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TRADITIONAL DWELLINGS AND SETTLEMENTS REVIEW

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Volume 6.2

SQUATTER ARCHITECTURE? A CRITICAL EXAMINATION OF VERNACULAR THEORY AND SPONTANEOUS SETTLEMENT WITH REFERENCE TO SOUTH AMERICA AND SOUTH AFRICA
Peter Kellett and Mark Napier
The tradition of study that has grown up around the investigation of spontaneous settlements in the past three decades has tended to emphasize the process which gives rise to informally produced housing rather than the built form of the housing itself.  As a result, only a partial understanding of such settlements has emerged because there has been a virtual absence of empirical data on “squatter” architecture.  Meanwhile, frameworks designed to facilitate a holistic understanding of vernacular environments have recently reached a stage of maturity which allows descriptions of sufficient complexity to handle the great variety of cases found within the definition of the vernacular.  Indeed, many descriptions of vernacular environments have the potential to include spontaneous settlement, and they hold the promise of affording a better understanding of these people-made places.  Given that the word “vernacular” commonly refers to a language or architecture which has local rather than foreign origins, it would seem wholly appropriate to apply the frameworks of vernacular architecture to spontaneous environments.  The aim of this paper is to suggest ways this might begin to be accomplished to gain a more comprehensive and balanced understanding of both the product and process dynamics of spontaneous settlements and of the people who create and inhabit them.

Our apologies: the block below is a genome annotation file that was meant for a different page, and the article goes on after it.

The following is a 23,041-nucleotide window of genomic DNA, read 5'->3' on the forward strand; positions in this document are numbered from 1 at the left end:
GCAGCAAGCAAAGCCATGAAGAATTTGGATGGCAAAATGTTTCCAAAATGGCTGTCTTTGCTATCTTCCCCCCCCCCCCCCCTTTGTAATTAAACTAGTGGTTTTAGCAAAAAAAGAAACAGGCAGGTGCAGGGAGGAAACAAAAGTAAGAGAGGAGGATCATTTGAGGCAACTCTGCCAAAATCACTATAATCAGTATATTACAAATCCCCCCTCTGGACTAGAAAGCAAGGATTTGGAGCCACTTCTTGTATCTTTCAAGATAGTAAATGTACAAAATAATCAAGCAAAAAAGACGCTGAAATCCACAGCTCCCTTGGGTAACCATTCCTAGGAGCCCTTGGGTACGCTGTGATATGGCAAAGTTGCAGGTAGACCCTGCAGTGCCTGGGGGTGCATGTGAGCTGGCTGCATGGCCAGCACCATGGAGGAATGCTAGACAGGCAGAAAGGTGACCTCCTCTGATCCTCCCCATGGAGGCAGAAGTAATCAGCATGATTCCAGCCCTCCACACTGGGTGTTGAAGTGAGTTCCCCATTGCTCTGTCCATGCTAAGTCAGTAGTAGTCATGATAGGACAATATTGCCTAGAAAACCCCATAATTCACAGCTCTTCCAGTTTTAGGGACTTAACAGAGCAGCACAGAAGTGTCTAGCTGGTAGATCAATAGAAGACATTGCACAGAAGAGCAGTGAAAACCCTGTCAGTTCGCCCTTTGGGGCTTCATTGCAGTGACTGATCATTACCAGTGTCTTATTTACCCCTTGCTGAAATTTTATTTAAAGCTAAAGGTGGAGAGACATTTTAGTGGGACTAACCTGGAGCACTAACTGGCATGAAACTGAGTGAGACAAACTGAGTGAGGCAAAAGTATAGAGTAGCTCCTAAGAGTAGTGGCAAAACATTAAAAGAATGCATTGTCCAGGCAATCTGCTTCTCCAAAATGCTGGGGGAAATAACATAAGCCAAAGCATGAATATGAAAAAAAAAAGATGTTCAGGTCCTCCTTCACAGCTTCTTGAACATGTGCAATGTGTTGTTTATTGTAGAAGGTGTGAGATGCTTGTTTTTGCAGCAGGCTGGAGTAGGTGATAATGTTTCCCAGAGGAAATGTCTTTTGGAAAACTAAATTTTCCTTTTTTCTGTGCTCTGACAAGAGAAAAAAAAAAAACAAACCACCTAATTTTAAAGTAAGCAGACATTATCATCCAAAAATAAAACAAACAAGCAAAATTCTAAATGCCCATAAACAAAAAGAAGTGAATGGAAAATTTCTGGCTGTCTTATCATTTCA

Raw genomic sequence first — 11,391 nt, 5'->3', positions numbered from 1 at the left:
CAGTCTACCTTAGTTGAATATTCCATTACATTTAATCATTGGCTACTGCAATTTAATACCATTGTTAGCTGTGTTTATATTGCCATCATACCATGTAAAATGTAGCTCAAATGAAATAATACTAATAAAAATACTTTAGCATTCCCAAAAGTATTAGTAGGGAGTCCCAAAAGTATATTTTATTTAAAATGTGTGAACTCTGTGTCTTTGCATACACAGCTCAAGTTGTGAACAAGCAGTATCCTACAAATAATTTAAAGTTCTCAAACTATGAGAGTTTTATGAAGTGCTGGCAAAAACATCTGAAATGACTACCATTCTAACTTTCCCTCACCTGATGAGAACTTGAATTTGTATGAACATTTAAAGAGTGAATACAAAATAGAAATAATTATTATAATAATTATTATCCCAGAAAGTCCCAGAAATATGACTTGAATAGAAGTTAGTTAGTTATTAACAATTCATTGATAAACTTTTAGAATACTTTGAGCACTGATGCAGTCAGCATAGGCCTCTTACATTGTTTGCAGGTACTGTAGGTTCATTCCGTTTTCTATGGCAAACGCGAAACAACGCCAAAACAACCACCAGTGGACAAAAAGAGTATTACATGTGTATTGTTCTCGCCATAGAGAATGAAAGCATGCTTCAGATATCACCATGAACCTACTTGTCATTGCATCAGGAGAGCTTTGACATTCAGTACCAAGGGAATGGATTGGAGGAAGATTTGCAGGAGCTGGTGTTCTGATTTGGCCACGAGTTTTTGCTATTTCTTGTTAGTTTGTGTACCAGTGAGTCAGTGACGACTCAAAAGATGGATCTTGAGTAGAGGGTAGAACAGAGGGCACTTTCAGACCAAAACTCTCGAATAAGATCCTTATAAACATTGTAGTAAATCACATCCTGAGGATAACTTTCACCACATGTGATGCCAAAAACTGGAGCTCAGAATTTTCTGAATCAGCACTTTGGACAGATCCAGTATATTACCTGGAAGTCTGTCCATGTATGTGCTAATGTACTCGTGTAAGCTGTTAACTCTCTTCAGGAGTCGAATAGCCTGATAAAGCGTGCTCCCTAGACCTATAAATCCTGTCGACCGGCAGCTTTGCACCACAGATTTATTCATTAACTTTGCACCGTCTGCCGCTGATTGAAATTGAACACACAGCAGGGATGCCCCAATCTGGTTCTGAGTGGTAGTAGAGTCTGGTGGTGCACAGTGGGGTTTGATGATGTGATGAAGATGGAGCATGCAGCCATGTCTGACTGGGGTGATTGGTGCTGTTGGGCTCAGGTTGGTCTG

(Re)Presenting the Vernacular/(Re)Inventing Authenticity:
R
ESORT ARCHITECTURE IN SOUTHEAST ASIA

Hock-Beng Tan